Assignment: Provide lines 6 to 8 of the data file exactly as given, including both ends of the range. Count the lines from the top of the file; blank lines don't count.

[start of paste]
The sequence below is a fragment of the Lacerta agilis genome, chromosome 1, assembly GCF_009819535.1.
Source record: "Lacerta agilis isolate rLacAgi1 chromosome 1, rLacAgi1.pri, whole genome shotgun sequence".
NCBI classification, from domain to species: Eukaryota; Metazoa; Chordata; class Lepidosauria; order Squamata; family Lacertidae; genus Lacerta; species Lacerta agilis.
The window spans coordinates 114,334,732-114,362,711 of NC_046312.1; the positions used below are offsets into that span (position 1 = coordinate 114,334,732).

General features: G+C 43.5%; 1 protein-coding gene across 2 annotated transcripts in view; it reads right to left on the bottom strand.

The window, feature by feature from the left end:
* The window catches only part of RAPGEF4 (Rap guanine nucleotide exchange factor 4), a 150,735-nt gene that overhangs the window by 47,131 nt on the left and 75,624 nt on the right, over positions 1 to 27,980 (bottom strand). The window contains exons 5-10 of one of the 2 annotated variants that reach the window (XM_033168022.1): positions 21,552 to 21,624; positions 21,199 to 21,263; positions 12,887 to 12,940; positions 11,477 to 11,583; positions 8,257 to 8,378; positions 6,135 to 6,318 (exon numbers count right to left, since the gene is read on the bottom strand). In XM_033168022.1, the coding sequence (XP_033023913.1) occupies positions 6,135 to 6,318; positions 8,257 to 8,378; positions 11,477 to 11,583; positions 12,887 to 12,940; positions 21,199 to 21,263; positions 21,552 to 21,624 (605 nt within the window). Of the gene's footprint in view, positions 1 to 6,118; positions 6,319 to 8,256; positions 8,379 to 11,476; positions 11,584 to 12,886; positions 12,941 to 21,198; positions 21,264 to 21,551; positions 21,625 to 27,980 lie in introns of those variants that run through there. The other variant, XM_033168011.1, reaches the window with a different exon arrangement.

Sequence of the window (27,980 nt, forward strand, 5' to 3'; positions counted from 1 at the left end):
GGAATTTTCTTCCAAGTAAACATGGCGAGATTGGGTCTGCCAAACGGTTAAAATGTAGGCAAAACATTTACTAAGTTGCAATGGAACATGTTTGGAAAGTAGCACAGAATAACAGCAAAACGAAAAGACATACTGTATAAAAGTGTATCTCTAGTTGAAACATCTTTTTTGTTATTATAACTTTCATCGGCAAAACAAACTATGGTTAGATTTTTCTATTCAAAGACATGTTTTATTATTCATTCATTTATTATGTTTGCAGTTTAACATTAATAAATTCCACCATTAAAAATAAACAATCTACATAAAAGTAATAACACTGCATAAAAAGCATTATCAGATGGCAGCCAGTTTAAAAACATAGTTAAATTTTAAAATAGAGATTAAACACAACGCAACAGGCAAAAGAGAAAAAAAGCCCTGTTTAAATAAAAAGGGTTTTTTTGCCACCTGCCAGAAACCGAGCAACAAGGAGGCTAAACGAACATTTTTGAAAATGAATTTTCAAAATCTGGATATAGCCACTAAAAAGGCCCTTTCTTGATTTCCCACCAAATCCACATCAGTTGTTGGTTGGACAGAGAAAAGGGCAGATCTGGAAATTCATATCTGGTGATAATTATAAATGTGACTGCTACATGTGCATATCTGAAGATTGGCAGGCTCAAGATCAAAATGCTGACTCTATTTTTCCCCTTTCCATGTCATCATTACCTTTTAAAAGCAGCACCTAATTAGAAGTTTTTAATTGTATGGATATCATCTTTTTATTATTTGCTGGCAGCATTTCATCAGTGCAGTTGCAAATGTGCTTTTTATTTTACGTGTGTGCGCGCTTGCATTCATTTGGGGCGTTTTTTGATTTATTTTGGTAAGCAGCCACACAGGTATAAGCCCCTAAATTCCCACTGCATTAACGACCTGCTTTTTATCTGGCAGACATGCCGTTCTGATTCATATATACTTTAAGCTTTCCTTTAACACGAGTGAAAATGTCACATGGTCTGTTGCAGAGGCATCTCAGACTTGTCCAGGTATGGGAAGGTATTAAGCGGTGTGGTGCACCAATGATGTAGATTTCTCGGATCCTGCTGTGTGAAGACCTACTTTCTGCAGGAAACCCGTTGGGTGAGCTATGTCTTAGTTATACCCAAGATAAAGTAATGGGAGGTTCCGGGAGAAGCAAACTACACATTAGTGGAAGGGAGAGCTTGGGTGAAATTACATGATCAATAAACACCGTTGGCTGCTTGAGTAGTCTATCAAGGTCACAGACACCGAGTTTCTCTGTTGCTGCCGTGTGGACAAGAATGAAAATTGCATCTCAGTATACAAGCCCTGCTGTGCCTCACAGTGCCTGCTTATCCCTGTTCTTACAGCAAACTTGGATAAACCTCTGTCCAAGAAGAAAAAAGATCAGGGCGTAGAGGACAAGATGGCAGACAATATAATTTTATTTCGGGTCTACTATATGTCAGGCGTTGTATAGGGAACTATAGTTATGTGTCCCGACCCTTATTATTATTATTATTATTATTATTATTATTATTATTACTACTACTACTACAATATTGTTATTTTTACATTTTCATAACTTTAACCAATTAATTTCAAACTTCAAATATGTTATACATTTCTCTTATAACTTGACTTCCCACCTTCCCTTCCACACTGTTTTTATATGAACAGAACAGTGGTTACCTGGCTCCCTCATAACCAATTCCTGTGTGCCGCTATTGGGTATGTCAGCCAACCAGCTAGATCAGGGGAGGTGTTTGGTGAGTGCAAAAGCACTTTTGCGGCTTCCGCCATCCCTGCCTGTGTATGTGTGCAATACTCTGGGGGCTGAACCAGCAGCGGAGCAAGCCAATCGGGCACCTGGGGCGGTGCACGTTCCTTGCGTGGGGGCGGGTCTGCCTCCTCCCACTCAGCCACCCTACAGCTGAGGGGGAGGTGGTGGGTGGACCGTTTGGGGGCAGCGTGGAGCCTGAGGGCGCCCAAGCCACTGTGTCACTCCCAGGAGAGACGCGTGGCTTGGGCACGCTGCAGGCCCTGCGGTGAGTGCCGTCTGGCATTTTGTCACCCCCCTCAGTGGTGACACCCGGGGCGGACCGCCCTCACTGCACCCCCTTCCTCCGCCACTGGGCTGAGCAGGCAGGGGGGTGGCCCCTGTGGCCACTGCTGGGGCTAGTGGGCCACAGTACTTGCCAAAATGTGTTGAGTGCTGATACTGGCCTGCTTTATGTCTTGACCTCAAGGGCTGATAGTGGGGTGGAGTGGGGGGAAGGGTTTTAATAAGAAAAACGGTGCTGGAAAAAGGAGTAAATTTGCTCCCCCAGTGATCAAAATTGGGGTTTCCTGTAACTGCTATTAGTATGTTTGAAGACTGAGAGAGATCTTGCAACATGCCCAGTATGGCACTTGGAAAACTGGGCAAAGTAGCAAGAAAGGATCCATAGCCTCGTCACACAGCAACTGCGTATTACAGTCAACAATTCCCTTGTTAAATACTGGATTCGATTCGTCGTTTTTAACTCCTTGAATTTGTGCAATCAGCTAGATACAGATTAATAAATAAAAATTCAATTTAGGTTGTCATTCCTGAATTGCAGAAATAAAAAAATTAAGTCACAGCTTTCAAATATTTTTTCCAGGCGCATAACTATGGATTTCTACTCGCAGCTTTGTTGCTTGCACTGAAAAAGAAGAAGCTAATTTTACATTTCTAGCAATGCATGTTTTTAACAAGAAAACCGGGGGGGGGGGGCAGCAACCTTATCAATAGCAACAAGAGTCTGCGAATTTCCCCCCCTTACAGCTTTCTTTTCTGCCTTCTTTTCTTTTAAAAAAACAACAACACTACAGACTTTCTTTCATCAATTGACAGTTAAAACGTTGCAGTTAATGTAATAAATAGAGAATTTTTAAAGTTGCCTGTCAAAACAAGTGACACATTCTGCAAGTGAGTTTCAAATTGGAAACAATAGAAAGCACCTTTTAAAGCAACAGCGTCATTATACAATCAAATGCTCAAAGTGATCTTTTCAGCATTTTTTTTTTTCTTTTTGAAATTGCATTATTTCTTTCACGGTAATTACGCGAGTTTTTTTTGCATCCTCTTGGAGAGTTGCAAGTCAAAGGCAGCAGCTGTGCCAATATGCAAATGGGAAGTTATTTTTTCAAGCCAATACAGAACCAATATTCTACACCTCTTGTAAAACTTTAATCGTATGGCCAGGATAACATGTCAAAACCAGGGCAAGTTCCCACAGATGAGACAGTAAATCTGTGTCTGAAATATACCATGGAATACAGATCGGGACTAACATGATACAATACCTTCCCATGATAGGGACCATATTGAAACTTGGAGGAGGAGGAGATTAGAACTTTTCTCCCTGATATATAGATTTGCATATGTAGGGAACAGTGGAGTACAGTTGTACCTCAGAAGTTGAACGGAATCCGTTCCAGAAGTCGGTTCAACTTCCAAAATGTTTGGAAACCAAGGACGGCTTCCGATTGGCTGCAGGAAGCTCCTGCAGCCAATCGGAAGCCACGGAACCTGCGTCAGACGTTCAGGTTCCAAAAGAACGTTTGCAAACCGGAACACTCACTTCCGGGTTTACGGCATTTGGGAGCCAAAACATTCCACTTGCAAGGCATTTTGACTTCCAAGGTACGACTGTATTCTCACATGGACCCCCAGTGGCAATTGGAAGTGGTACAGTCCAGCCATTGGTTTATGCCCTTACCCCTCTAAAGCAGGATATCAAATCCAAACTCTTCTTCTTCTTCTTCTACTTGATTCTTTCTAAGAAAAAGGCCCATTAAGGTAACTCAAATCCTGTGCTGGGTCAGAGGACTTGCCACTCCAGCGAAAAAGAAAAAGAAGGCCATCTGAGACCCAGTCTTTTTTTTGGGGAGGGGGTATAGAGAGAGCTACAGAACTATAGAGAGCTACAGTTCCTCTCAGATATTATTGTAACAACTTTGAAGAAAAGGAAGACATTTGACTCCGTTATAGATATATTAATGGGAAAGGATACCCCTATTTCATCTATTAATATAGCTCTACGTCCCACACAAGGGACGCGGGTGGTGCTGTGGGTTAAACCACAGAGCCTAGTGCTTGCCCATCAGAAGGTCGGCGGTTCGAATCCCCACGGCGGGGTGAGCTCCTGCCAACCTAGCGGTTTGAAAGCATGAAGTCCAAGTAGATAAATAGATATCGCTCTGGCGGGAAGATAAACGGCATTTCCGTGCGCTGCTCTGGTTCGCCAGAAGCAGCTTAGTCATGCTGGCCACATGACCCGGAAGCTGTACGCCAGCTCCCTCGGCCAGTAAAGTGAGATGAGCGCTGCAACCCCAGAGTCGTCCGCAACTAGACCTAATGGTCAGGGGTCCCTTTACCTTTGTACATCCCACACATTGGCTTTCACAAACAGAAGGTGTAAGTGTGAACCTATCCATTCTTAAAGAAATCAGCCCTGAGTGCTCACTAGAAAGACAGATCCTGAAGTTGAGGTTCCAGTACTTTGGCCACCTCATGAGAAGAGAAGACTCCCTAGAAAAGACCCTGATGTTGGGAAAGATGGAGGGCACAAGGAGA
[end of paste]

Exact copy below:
The window, feature by feature from the left end:
* The window catches only part of RAPGEF4 (Rap guanine nucleotide exchange factor 4), a 150,735-nt gene that overhangs the window by 47,131 nt on the left and 75,624 nt on the right, over positions 1 to 27,980 (bottom strand). The window contains exons 5-10 of one of the 2 annotated variants that reach the window (XM_033168022.1): positions 21,552 to 21,624; positions 21,199 to 21,263; positions 12,887 to 12,940; positions 11,477 to 11,583; positions 8,257 to 8,378; positions 6,135 to 6,318 (exon numbers count right to left, since the gene is read on the bottom strand). In XM_033168022.1, the coding sequence (XP_033023913.1) occupies positions 6,135 to 6,318; positions 8,257 to 8,378; positions 11,477 to 11,583; positions 12,887 to 12,940; positions 21,199 to 21,263; positions 21,552 to 21,624 (605 nt within the window). Of the gene's footprint in view, positions 1 to 6,118; positions 6,319 to 8,256; positions 8,379 to 11,476; positions 11,584 to 12,886; positions 12,941 to 21,198; positions 21,264 to 21,551; positions 21,625 to 27,980 lie in introns of those variants that run through there. The other variant, XM_033168011.1, reaches the window with a different exon arrangement.

Sequence of the window (27,980 nt, forward strand, 5' to 3'; positions counted from 1 at the left end):